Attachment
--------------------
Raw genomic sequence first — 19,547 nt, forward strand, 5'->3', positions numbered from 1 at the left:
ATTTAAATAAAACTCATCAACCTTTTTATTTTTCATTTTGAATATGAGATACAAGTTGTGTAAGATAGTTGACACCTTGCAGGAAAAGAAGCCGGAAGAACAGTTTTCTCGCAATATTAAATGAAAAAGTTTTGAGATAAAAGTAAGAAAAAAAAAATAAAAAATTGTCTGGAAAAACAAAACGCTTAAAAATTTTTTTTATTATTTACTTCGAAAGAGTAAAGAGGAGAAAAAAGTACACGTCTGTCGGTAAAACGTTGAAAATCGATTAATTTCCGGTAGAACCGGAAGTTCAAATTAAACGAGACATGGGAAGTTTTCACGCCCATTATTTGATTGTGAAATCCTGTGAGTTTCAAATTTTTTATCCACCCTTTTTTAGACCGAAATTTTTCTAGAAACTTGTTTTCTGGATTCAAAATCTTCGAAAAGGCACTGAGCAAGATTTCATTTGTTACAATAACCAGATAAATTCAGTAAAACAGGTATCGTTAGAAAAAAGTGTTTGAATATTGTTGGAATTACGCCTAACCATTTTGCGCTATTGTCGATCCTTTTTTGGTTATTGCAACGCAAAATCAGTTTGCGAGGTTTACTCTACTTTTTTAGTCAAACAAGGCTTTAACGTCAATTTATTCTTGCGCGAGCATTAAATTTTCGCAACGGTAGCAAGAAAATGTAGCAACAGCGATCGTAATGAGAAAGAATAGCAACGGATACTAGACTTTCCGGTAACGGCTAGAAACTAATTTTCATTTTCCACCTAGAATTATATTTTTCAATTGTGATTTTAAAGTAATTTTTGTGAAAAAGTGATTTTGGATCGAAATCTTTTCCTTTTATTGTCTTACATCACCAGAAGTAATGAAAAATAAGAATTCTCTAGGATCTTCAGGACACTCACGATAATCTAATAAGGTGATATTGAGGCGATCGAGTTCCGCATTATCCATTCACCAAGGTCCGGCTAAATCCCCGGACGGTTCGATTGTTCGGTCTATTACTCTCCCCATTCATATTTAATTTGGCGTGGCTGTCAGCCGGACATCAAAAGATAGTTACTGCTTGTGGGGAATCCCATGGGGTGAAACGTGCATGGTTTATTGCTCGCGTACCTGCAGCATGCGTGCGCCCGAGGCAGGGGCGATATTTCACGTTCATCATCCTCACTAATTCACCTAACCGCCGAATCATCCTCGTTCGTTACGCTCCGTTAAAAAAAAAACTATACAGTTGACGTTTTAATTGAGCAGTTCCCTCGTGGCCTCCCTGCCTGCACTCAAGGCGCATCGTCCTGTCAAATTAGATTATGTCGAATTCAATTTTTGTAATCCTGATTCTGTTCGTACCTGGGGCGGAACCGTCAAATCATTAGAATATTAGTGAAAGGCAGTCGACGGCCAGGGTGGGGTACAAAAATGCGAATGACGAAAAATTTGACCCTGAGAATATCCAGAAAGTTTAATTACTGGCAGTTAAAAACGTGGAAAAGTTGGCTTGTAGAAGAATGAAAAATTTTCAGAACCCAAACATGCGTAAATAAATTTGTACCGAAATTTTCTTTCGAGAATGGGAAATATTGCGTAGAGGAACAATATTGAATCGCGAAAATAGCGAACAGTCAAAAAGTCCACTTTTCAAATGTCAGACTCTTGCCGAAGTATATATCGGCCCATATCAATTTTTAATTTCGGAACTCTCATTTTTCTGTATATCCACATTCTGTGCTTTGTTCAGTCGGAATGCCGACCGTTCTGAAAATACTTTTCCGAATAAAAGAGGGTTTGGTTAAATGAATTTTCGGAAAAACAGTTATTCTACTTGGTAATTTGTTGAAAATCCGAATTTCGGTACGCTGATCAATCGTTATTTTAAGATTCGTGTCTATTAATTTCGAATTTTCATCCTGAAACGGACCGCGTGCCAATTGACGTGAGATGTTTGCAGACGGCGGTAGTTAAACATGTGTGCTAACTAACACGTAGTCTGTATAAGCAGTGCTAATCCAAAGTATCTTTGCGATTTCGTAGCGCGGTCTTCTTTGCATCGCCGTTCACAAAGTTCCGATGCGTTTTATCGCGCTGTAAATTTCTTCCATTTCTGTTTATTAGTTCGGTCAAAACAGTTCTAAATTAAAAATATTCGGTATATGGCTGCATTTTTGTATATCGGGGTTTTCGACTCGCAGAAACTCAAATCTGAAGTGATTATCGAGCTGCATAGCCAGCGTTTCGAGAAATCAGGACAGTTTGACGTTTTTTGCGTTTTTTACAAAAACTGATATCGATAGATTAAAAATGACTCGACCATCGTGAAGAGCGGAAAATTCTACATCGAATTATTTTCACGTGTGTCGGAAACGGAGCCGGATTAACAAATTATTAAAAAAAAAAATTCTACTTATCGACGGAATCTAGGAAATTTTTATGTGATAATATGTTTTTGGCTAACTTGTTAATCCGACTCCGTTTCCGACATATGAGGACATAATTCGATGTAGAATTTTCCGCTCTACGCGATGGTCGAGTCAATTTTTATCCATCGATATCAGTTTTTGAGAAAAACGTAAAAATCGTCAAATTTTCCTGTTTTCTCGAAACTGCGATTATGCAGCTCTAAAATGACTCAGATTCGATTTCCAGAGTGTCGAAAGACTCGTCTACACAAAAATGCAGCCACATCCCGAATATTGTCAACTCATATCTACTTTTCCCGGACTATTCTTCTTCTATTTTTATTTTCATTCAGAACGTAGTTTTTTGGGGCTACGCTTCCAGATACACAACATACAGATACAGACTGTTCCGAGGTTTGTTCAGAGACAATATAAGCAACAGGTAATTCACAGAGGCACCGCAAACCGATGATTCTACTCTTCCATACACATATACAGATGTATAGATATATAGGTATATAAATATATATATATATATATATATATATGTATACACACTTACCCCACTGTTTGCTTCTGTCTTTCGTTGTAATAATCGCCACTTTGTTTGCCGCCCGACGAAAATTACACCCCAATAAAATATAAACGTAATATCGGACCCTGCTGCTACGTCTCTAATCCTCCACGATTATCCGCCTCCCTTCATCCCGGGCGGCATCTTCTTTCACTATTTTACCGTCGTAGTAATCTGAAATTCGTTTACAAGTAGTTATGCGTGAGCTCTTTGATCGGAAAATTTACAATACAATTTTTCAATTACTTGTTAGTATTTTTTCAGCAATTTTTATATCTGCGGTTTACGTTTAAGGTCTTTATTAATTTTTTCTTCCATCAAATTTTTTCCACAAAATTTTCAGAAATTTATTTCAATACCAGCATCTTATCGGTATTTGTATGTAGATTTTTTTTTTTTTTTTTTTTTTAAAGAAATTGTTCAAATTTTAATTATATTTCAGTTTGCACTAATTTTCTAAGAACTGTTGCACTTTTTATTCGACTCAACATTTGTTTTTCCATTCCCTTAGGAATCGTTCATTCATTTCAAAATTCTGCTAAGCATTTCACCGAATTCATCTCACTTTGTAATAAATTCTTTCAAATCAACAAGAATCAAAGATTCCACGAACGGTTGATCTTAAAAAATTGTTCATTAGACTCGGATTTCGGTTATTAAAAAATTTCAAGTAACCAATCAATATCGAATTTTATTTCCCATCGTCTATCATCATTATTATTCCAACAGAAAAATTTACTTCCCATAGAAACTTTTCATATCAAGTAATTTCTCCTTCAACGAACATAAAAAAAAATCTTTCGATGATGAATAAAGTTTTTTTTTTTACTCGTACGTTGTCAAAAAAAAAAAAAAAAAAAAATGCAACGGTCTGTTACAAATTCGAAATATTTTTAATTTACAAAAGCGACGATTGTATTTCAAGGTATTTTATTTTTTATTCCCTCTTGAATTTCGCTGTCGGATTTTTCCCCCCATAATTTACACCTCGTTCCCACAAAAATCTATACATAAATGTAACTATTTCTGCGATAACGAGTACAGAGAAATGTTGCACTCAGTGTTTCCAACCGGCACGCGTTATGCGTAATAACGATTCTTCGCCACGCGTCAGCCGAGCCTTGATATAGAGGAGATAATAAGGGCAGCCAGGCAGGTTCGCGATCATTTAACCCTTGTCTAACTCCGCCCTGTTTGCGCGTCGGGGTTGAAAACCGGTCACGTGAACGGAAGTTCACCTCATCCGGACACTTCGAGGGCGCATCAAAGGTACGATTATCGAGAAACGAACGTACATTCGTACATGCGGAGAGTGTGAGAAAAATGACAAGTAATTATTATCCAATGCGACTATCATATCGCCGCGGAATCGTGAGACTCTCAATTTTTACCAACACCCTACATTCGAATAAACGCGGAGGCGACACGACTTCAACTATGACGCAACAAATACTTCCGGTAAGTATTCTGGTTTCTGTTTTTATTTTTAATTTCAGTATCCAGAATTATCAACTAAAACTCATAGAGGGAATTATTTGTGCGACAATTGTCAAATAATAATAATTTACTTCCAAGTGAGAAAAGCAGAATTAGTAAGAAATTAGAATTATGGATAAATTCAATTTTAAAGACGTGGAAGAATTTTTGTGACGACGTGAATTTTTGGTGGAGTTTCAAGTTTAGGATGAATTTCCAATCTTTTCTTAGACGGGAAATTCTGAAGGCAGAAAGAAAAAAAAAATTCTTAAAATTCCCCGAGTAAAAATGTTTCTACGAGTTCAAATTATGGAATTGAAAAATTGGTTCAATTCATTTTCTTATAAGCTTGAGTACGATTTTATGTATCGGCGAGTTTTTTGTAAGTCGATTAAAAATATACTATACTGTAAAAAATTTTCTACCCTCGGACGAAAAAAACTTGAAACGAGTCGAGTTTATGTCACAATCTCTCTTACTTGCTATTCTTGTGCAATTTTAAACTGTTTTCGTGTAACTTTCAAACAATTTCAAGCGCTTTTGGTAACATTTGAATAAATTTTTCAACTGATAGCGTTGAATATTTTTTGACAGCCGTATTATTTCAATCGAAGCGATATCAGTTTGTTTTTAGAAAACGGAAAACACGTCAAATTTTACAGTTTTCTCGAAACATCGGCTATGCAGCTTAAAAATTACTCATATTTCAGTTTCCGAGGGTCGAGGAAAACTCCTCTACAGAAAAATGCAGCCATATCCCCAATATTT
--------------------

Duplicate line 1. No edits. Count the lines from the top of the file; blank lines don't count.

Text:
Raw genomic sequence first — 19,547 nt, forward strand, 5'->3', positions numbered from 1 at the left: